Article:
What To Make Of This
Just what good is the CPI – the ‘Consumer Price Index – as a measure of inflation when the cost of living surges ahead of the CPI? This is the question in this article here.
Soaring food and rent costs have seen the cost of living outpace inflation over the past year, adding to evidence that households are being squeezed, new figures show.
“Employee” households saw their cost of living shoot up 4.5 per cent in the year to June, driven by soaring increases in the cost for food, alcohol and rent, the Australian Bureau of Statistics said.
The ABS said those rises were “due to increases in mortgage interest charges, fruit, automotive fuel, tobacco, electricity and rents”.
The increase surpassed the 3.7 per cent rise in headline inflation over the year to June and comes as rising costs – combined with high debt levels for housing – have been blamed for Australia’s slowing economy. The Reserve Bank uses its own underlying gauges of inflation based on data supplied by the ABS when deciding interest rates.
Food costs for employee households increased 5.8 per cent over the year, the ABS said, while alcohol and tobacco prices rose 5.6 per cent in that time. Housing costs, which exclude real estate purchases, increased 5.8 per cent for employee households in the year.
Now, that actually does fall in line with my own experiences of late. That is to say, the day to day things the form the inelastic end of my needs have been creeping up in price, while the things I have a fair bit of elasticity in have been falling in price. So if the CPI is measuring a wider spectrum of goods and it is coming in lower than the cost of living figures, then that indicates there’s a bit of deflation going on at the bigger ticket end of the spectrum.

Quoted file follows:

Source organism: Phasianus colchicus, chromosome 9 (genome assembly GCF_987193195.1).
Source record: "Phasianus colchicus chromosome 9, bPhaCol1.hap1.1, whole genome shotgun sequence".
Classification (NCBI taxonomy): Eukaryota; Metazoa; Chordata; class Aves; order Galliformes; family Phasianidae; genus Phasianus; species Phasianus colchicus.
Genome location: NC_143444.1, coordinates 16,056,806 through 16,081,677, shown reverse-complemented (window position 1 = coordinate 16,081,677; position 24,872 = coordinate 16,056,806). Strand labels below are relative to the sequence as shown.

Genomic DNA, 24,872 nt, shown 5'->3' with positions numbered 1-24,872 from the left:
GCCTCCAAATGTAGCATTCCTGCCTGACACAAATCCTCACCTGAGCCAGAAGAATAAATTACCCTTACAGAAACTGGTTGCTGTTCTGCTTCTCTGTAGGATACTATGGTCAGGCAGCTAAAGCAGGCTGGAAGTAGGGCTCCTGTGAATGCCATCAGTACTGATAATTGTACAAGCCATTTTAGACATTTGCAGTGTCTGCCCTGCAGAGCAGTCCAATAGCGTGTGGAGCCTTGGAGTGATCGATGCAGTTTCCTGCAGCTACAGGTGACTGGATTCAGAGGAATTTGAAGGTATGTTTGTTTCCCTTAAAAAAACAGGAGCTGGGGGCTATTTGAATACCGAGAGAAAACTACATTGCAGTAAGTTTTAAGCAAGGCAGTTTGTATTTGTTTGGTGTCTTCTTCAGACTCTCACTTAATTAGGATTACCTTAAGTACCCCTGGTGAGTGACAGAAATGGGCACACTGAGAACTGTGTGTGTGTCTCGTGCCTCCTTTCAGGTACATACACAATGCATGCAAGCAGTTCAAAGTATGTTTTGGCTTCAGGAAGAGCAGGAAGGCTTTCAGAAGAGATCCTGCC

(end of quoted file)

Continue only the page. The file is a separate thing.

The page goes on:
It’s hard to say just how much we should be encouraged by the prices of computers today compared to even 5 years ago, but there does seem to be a trend for the bigger ticket items to be sitting cheaper than they did before. It is taking some stupidly obstinate pricing practices in the retail sector to keep the pricing at the same level as before we hit 95cents and above against the US Dollar. Most of anything imported has come down in price.
One imagines it benefits the government coffers greatly for things to be indexed to CPI rather than cost of living; especially things like pension and welfare payments, but that’s basically the government making savings in a way that doesn’t show up as a cut in the budget. Similarly, the mortgagees benefit greatly because it tempers the degree by which the RBA raises the interest rates. So it’s a kind of passive transfer of wealth from the poor to the middle. Though saying that too loudly will get you labelled a crazy Marxist – or a gloating fascist.